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See Inside Scientific American Mind Volume 24, Issue 2

Neuroscientists Weigh In on Obama's BRAIN Initiative

Shortcomings include the focus on just one type of cell and on activity rather than neuronal network architecture



COURTESY OF COLUMBIA UNIVERSITY; COURTESY OF PARTHA MITRA; OURTESY OF R. DOUGLAS FIELDS

In February, President Barack Obama hinted that the White House would soon announce a large-scale initiative aimed at mapping the activity in the brain at the cellular level. Several scientists confirmed the project would probably be based on the Brain Activity Map proposal outlined in Neuron in June 2012. Scientific American Mind asked a few top neuroscientists what they think.

Rafael Yuste, a neuroscientist at Columbia University and an adviser for the White House's initiative: The Brain Activity Map could advance our knowledge by providing an unprecedented view into the large-scale activity of different parts of the brain of experimental animals—and hopefully also humans. These data could reveal how the brain works at the level of small- and large-scale circuits, something we currently cannot see. Just as it is very difficult to see an image on a television screen if you can see only one or a few pixels at a time, current neuroscience tools that can record the activity of only one or a few neurons at a time make it difficult to see the bigger picture. The Brain Activity Map could provide the tools to enable researchers and clinicians to “see the whole screen.”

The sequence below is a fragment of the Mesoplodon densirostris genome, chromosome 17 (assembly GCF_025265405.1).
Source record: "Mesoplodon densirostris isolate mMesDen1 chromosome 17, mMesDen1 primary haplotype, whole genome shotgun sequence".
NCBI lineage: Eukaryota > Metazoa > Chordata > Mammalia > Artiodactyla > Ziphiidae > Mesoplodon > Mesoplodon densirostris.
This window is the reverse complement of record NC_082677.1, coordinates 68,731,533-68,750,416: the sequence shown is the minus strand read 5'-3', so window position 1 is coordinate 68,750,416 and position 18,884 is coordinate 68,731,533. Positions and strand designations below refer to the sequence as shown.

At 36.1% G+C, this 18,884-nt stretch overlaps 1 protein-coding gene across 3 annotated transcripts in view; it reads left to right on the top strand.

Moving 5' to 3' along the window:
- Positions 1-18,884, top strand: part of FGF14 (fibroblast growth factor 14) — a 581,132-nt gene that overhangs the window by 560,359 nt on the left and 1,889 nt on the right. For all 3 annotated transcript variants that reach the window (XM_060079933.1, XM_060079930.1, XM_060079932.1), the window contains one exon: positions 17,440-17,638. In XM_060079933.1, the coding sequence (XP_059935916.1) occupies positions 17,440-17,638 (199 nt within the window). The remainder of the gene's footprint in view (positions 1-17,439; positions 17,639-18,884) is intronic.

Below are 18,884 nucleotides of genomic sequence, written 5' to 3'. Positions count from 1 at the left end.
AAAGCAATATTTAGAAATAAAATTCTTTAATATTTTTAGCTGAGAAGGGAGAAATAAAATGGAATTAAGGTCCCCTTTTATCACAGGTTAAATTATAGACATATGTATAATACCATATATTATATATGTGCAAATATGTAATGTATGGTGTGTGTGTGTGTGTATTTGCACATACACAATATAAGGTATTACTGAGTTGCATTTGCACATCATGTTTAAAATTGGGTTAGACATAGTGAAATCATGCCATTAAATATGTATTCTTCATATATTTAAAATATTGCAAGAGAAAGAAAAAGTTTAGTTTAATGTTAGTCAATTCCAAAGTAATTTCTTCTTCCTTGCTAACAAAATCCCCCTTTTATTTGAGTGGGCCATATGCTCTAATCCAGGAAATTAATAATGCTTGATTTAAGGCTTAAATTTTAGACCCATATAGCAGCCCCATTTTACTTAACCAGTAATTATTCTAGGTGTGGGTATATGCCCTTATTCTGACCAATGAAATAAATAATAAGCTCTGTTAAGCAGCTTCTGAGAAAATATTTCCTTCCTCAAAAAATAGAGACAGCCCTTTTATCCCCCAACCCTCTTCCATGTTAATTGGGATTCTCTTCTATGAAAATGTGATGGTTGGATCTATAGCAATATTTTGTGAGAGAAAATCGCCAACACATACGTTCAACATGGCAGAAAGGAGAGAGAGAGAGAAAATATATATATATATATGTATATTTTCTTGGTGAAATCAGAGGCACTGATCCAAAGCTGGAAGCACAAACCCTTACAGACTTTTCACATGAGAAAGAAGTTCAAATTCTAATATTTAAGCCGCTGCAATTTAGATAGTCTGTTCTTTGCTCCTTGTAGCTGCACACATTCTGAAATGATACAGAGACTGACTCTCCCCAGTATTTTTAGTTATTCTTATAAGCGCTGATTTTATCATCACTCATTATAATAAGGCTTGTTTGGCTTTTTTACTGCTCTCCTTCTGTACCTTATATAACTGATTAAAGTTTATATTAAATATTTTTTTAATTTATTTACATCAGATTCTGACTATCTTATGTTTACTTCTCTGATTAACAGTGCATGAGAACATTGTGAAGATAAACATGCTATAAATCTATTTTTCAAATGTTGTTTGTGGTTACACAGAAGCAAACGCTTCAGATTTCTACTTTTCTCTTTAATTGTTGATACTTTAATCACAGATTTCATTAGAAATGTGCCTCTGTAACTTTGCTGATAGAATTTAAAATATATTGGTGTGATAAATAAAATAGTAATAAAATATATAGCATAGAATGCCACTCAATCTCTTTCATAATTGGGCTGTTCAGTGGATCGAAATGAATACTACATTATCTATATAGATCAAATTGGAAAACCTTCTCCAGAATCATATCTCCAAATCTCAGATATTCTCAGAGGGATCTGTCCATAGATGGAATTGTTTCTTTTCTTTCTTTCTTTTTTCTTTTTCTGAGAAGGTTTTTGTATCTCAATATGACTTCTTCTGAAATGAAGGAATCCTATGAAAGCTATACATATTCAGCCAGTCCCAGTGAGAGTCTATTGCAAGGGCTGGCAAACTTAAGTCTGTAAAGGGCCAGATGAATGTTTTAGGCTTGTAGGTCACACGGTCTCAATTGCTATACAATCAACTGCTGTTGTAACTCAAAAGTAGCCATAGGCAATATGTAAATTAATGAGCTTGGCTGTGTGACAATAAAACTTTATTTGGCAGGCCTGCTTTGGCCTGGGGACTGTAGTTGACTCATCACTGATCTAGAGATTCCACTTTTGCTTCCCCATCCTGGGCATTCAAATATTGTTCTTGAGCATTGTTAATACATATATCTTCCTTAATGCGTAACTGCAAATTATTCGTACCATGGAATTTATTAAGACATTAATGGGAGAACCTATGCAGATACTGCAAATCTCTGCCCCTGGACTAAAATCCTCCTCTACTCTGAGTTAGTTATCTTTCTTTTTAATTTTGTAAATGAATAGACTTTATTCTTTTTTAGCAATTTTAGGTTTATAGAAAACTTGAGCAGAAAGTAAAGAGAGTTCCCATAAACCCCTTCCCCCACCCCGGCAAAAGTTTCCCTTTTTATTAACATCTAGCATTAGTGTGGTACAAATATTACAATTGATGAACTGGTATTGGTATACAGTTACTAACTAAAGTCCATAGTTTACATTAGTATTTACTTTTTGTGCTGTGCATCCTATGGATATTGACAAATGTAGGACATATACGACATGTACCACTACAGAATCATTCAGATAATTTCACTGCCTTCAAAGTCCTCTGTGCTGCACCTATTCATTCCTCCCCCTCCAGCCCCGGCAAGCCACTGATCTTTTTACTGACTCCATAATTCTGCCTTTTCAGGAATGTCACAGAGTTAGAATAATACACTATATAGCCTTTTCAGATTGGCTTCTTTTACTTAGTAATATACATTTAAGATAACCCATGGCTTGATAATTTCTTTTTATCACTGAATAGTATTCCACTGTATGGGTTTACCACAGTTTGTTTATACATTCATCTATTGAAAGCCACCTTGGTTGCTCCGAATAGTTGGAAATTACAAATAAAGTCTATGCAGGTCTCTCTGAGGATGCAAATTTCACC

Partha Mitra, a neuroscientist and theoretical biologist at Cold Spring Harbor Laboratory: We do need tools to record from many neurons. But simply increasing the number of neurons that are providing the recording won't solve the problems neuroscience faces today: a broader approach is needed. Anatomical network structure and neuronal physiology together determine the laws that underlie the many ways neurons communicate and influence one another, so these areas need to be pursued with equal emphasis, despite the proposal's recommendation to focus solely on brain activity. Arguably, a map of neuronal network architecture—not an activity map—is the closest analogue of the human genome for the brain.

R. Douglas Fields, a neuroscientist and senior investigator at the National Institutes of Health: Mapping out the anatomy of neuronal connections in the brain is an important and necessary step. Schizophrenia, autism and drug abuse probably involve neurons that work fine but are operating in suboptimal or dysfunctional networks. But there is one major oversight, apparently, in this initiative. From what I have heard, the project will not map glia. Glia regulate neuronal network communication in many ways, yet we have only the most rudimentary understanding of glia in comparison with what is known about neurons. If the goal of this funding initiative is to map the connections in the brain, I think we should connect all the parts into the map, not just one cell type.

This article was originally published with the title "A Push to Map All the Brain's Neurons."

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